author = "Fumiyuki Chin and Teti, {Douglas Michael}",
year = "2013",
month = "9",
day = "1",
doi = "10.1002/imhj.21398",
language = "English (US)",
volume = "34",
pages = "420--434",
journal = "Infant Mental Health Journal",
issn = "0163-9641",
publisher = "John Wiley and Sons Inc.",
number = "5",

}

TY - JOUR

T1 - Infants at double jeopardy

T2 - Socioeconomic, medical, and attachment-based predictors of maternal engagement with an early intervention program

AU - Chin, Fumiyuki

AU - Teti, Douglas Michael

PY - 2013/9/1

Y1 - 2013/9/1

N2 - Predictors of parental engagement with early intervention were examined in 138 predominantly low-income, African American mothers enrolled in a program designed to promote premature infant development and parent-infant relationships. Predictors included sociodemographics, infant medical risk, and mothers' states of mind regarding attachment. Mothers' engagement with intervention was assessed using interventionists' ratings of parental engagement. Higher socioeconomic risk predicted lower engagement regardless of intervention status. Infant medical risk was not significantly associated with engagement. Autonomous (secure) mothers were more engaged with the intervention than were nonautonomous mothers, but only in the intervention group. When socioeconomic risk and maternal attachment status were examined jointly, only socioeconomic risk significantly predicted engagement. Results underscore the need for intervention programs that proactively identify socioeconomic and personological impediments to parental engagement and that are flexibly designed to maximize parental involvement.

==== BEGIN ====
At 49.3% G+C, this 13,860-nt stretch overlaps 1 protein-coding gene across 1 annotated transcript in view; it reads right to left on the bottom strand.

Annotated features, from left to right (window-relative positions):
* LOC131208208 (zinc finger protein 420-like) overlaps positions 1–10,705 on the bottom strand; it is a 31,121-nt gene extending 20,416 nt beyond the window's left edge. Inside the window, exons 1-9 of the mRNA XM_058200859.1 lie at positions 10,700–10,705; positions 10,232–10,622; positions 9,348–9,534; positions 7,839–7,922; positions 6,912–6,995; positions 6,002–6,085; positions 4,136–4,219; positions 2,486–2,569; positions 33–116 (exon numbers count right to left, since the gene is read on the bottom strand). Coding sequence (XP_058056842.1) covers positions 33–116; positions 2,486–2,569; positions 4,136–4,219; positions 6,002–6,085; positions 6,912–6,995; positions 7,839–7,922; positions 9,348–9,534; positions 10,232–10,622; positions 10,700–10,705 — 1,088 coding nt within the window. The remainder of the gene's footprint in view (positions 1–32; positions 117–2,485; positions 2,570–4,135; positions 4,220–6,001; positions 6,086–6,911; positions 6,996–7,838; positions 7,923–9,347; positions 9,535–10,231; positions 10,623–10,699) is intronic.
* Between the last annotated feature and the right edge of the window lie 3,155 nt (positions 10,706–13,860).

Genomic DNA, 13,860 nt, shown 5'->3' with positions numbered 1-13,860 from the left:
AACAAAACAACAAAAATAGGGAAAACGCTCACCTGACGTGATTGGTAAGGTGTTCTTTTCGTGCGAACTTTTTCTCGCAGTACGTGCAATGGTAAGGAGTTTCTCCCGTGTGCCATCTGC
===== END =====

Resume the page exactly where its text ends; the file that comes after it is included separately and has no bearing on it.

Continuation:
AB - Predictors of parental engagement with early intervention were examined in 138 predominantly low-income, African American mothers enrolled in a program designed to promote premature infant development and parent-infant relationships. Predictors included sociodemographics, infant medical risk, and mothers' states of mind regarding attachment. Mothers' engagement with intervention was assessed using interventionists' ratings of parental engagement. Higher socioeconomic risk predicted lower engagement regardless of intervention status. Infant medical risk was not significantly associated with engagement. Autonomous (secure) mothers were more engaged with the intervention than were nonautonomous mothers, but only in the intervention group. When socioeconomic risk and maternal attachment status were examined jointly, only socioeconomic risk significantly predicted engagement. Results underscore the need for intervention programs that proactively identify socioeconomic and personological impediments to parental engagement and that are flexibly designed to maximize parental involvement.

UR - http://www.scopus.com/inward/record.url?scp=84883554649&partnerID=8YFLogxK

UR - http://www.scopus.com/inward/citedby.url?scp=84883554649&partnerID=8YFLogxK

U2 - 10.1002/imhj.21398

DO - 10.1002/imhj.21398

M3 - Article

AN - SCOPUS:84883554649

VL - 34

SP - 420

EP - 434

JO - Infant Mental Health Journal

JF - Infant Mental Health Journal

SN - 0163-9641

IS - 5

ER -